RYANAIR boss Michael O'Leary has accused the Government of having a "blinkered" view on the sale of Aer Lingus and warned it will be broken up in "one way, shape or form" as a result.
Mr O'Leary was referring to the various recent attempts by British Airways owner IAG to buy the national flag carrier and previous approaches by his own airline.
"The Irish Government has been so blinkered in its approach to this in the last five or six years," he said, speaking at Ryanair headquarters in Swords yesterday.
He claimed Aer Lingus would become "increasingly marginalised" over the next few years as an independent airline and will "wither on the vine".
The Government controls 25.1pc of Aer Lingus, while Ryanair owns 29.8pc. IAG has made an indicative offer to buy Aer Lingus for almost €1.3bn.
"If an offer emerges, we would consider that offer in due course," said Mr O'Leary.
He also said that despite IAG having approached Aer Lingus, it should be remembered that Ryanair could make a fourth bid to buy Aer Lingus.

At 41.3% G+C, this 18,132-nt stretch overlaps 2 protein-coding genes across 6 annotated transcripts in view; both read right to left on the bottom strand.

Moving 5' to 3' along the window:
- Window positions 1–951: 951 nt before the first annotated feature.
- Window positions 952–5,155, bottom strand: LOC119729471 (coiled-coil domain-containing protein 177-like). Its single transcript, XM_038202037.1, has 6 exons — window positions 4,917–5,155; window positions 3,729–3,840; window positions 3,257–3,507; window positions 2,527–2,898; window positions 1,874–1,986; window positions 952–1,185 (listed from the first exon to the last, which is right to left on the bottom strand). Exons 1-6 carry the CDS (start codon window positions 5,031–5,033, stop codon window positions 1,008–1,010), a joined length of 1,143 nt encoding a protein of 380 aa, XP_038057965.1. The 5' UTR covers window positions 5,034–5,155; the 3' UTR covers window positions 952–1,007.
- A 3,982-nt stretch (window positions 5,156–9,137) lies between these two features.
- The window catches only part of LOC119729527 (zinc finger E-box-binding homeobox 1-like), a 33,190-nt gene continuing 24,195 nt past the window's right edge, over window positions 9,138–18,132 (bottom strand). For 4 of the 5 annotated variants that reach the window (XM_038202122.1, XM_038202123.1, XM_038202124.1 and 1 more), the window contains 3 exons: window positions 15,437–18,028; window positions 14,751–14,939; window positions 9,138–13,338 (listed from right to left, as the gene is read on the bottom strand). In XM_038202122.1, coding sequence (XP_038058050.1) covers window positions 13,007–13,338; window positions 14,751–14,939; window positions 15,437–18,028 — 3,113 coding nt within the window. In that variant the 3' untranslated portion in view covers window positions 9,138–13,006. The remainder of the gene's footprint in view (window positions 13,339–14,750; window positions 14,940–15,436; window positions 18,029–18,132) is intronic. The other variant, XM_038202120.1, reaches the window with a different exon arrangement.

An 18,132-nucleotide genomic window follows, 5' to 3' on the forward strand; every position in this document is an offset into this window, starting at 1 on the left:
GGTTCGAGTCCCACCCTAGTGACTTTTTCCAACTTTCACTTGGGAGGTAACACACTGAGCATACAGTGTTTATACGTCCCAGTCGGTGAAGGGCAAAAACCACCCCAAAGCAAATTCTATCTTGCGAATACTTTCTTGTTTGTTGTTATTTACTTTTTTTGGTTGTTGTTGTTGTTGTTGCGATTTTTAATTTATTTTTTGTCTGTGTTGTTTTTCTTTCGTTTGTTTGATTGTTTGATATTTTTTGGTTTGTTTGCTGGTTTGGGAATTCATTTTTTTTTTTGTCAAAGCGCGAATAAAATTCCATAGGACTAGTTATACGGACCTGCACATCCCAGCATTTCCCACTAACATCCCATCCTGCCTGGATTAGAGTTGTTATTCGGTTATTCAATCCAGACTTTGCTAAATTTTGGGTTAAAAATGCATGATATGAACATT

However, he acknowledged that such a bid was unlikely to be successful.
Mr O'Leary also said that too much importance is being placed on Ireland's connectivity to London Heathrow.
Transport Minister Paschal Donohoe said this week that competition and connectivity concerns would remain key issues for the Government to consider in the event that IAG makes a formal offer to buy Aer Lingus.
Mr O'Leary - who was joined by Boeing executive John Wojick - announced an order for 200 new 737 Max aircraft will enable Ryanair to target new markets including Israel, Russia, Egypt, Turkey, and Lebanon.